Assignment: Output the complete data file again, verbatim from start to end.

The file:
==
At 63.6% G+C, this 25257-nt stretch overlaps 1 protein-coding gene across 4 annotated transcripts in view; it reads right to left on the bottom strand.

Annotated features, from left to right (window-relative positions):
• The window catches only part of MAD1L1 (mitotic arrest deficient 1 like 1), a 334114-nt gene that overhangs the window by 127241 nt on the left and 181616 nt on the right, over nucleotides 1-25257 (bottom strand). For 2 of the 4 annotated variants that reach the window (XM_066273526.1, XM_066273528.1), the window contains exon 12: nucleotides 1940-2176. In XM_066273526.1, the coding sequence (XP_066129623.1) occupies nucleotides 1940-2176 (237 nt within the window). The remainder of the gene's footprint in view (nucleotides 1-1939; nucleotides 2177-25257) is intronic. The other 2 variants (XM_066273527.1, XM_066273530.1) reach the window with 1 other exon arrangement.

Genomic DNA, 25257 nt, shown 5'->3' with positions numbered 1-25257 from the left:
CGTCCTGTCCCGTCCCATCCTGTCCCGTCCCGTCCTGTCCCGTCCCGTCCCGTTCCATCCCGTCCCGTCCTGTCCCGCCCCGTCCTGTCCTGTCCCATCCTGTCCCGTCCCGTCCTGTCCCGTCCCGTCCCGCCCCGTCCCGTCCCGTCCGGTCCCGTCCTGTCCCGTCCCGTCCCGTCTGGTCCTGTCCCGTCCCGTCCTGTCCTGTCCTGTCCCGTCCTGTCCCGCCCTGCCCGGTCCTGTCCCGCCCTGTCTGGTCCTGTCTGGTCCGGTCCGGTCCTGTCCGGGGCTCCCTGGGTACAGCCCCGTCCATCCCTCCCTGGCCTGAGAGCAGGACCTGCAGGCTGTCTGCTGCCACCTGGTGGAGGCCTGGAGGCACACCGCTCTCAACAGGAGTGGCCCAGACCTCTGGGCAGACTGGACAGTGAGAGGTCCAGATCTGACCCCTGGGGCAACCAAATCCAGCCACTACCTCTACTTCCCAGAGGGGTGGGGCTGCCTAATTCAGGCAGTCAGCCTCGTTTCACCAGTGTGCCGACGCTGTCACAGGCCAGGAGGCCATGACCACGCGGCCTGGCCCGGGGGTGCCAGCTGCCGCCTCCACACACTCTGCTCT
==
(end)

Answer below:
At 63.6% G+C, this 25257-nt stretch overlaps 1 protein-coding gene across 4 annotated transcripts in view; it reads right to left on the bottom strand.

Annotated features, from left to right (window-relative positions):
• The window catches only part of MAD1L1 (mitotic arrest deficient 1 like 1), a 334114-nt gene that overhangs the window by 127241 nt on the left and 181616 nt on the right, over nucleotides 1-25257 (bottom strand). For 2 of the 4 annotated variants that reach the window (XM_066273526.1, XM_066273528.1), the window contains exon 12: nucleotides 1940-2176. In XM_066273526.1, the coding sequence (XP_066129623.1) occupies nucleotides 1940-2176 (237 nt within the window). The remainder of the gene's footprint in view (nucleotides 1-1939; nucleotides 2177-25257) is intronic. The other 2 variants (XM_066273527.1, XM_066273530.1) reach the window with 1 other exon arrangement.

Genomic DNA, 25257 nt, shown 5'->3' with positions numbered 1-25257 from the left:
CGTCCTGTCCCGTCCCATCCTGTCCCGTCCCGTCCTGTCCCGTCCCGTCCCGTTCCATCCCGTCCCGTCCTGTCCCGCCCCGTCCTGTCCTGTCCCATCCTGTCCCGTCCCGTCCTGTCCCGTCCCGTCCCGCCCCGTCCCGTCCCGTCCGGTCCCGTCCTGTCCCGTCCCGTCCCGTCTGGTCCTGTCCCGTCCCGTCCTGTCCTGTCCTGTCCCGTCCTGTCCCGCCCTGCCCGGTCCTGTCCCGCCCTGTCTGGTCCTGTCTGGTCCGGTCCGGTCCTGTCCGGGGCTCCCTGGGTACAGCCCCGTCCATCCCTCCCTGGCCTGAGAGCAGGACCTGCAGGCTGTCTGCTGCCACCTGGTGGAGGCCTGGAGGCACACCGCTCTCAACAGGAGTGGCCCAGACCTCTGGGCAGACTGGACAGTGAGAGGTCCAGATCTGACCCCTGGGGCAACCAAATCCAGCCACTACCTCTACTTCCCAGAGGGGTGGGGCTGCCTAATTCAGGCAGTCAGCCTCGTTTCACCAGTGTGCCGACGCTGTCACAGGCCAGGAGGCCATGACCACGCGGCCTGGCCCGGGGGTGCCAGCTGCCGCCTCCACACACTCTGCTCT